In some instances, collateral data 134 may include a snapshot that has been replicated and/or archived. Typically when a snapshot of a storage system is created a backup of the snapshot is also created by replicating or archiving the snapshot to an alternate location. When the backup of the snapshot is created, the relationship between the snapshot to the backup may be tracked by recording the relationship to backups 122. For this reason, remediating module 110 may need to update backups 122 and/or delete any backups associated with collateral data 134 in response to the destruction of collateral data 134.

In other instances, a user may not need or want to perform a remedial action on collateral data. For example, a user may know what collateral data will be destroyed by restoring data to a storage system or may be required to restore the data despite the risk of unintentionally losing collateral data. For this reason, remediating module 110 may enable a user to indicate that the user wishes not to perform a remedial action on collateral data but rather force the restoration of data. For example, remediating module 110 may receive from a user a request to bypass remedial actions on collateral data prior to detecting an attempt to restore data to a storage system and as a result bypass any remedial action on collateral data during subsequent attempts to restore data to the storage system.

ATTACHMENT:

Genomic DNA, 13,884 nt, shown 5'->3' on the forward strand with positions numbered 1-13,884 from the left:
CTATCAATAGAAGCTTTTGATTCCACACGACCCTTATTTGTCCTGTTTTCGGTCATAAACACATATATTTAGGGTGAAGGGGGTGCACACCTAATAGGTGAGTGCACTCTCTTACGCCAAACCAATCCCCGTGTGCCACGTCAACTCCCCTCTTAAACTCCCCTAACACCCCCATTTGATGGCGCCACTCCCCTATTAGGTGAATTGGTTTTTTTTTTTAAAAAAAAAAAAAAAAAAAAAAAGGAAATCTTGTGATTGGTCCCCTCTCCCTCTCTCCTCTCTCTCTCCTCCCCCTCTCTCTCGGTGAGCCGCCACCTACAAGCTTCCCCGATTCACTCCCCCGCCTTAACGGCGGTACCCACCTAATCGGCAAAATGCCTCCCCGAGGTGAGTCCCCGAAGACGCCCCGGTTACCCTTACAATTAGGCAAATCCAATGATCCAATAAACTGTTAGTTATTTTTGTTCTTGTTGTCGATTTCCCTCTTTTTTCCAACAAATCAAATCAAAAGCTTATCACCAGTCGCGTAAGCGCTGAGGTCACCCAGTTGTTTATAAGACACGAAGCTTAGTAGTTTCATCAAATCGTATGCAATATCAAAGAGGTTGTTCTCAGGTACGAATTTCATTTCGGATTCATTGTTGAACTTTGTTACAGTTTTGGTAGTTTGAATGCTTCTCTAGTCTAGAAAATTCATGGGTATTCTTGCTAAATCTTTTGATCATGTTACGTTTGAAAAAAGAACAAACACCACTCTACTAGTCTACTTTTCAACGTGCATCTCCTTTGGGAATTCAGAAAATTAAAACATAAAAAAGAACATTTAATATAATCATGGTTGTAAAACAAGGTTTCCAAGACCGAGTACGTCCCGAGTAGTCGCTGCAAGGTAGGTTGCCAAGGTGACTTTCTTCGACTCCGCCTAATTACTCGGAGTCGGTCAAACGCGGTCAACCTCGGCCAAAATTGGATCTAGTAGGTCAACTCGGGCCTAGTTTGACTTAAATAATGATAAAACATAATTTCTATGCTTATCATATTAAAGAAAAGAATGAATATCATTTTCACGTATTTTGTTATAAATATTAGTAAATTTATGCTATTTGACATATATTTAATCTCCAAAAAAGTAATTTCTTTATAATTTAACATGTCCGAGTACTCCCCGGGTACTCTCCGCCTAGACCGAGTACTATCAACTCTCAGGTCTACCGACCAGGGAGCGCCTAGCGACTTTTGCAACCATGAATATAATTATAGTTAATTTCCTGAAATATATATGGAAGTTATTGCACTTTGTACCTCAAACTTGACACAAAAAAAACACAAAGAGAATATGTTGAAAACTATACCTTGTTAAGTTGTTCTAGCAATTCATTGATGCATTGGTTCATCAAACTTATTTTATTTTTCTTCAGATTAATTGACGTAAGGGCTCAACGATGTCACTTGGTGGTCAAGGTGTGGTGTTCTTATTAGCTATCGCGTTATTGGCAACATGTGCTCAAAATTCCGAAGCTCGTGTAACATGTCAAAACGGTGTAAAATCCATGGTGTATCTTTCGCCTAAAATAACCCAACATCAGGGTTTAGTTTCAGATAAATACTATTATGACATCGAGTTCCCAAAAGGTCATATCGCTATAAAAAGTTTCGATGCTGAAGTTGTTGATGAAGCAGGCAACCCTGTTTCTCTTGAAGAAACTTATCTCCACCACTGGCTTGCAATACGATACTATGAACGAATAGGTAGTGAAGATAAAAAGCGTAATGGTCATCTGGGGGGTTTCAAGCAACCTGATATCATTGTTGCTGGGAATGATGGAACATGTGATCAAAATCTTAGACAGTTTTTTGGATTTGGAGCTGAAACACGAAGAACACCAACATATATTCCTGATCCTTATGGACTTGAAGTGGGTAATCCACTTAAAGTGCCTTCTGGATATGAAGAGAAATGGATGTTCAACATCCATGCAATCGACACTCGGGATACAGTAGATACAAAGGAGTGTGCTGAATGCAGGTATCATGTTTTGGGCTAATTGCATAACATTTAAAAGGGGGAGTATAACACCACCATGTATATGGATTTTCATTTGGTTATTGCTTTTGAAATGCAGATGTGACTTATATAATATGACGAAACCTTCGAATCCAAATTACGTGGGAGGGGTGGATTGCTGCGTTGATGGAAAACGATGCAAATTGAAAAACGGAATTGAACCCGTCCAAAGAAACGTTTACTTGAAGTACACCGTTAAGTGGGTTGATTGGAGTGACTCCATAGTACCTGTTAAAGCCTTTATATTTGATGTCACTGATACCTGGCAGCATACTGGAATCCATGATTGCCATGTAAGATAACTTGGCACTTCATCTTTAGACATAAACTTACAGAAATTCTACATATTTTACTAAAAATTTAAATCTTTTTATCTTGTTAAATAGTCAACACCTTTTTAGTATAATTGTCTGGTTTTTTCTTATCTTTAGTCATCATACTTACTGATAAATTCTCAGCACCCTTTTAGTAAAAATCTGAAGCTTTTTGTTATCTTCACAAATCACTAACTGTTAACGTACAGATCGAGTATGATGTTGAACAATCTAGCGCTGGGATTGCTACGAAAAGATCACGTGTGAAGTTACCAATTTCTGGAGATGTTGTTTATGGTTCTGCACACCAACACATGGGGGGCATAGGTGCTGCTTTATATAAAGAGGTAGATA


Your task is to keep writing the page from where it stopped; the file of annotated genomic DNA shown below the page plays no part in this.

As explained above, by detecting data that may be destroyed by a data restoration operation, the systems and methods described herein may eliminate the possibility that a user unintentionally loses data as a result of an attempt by the user to restore data. Furthermore, in some examples, by identifying collateral data that may be lost as a result of the user's attempt to restore data and by informing the user that the user's attempt to restore data may result in the loss of the identified collateral data, these systems and methods may enable the user to preserve the collateral data prior to restoring the data when loss of the collateral data is unacceptable or proceed with restoring the data without preserving the collateral data when loss of the collateral data is acceptable.

FIG. 5 is a block diagram of an exemplary computing system 510 capable of implementing one or more of the embodiments described and/or illustrated herein. For example, all or a portion of computing system 510 may perform and/or be a means for performing, either alone or in combination with other elements, one or more of the preventing, detecting, analyzing, determining, enabling, informing, deleting, receiving, bypassing, and querying steps described herein. All or a portion of computing system 510 may also perform and/or be a means for performing any other steps, methods, or processes described and/or illustrated herein.

Computing system 510 broadly represents any single or multi-processor computing device or system capable of executing computer-readable instructions. Examples of computing system 510 include, without limitation, workstations, laptops, client-side terminals, servers, distributed computing systems, handheld devices, or any other computing system or device. In its most basic configuration, computing system 510 may include at least one processor 514 and a system memory 516.

Processor 514 generally represents any type or form of processing unit capable of processing data or interpreting and executing instructions. In certain embodiments, processor 514 may receive instructions from a software application or module. These instructions may cause processor 514 to perform the functions of one or more of the exemplary embodiments described and/or illustrated herein.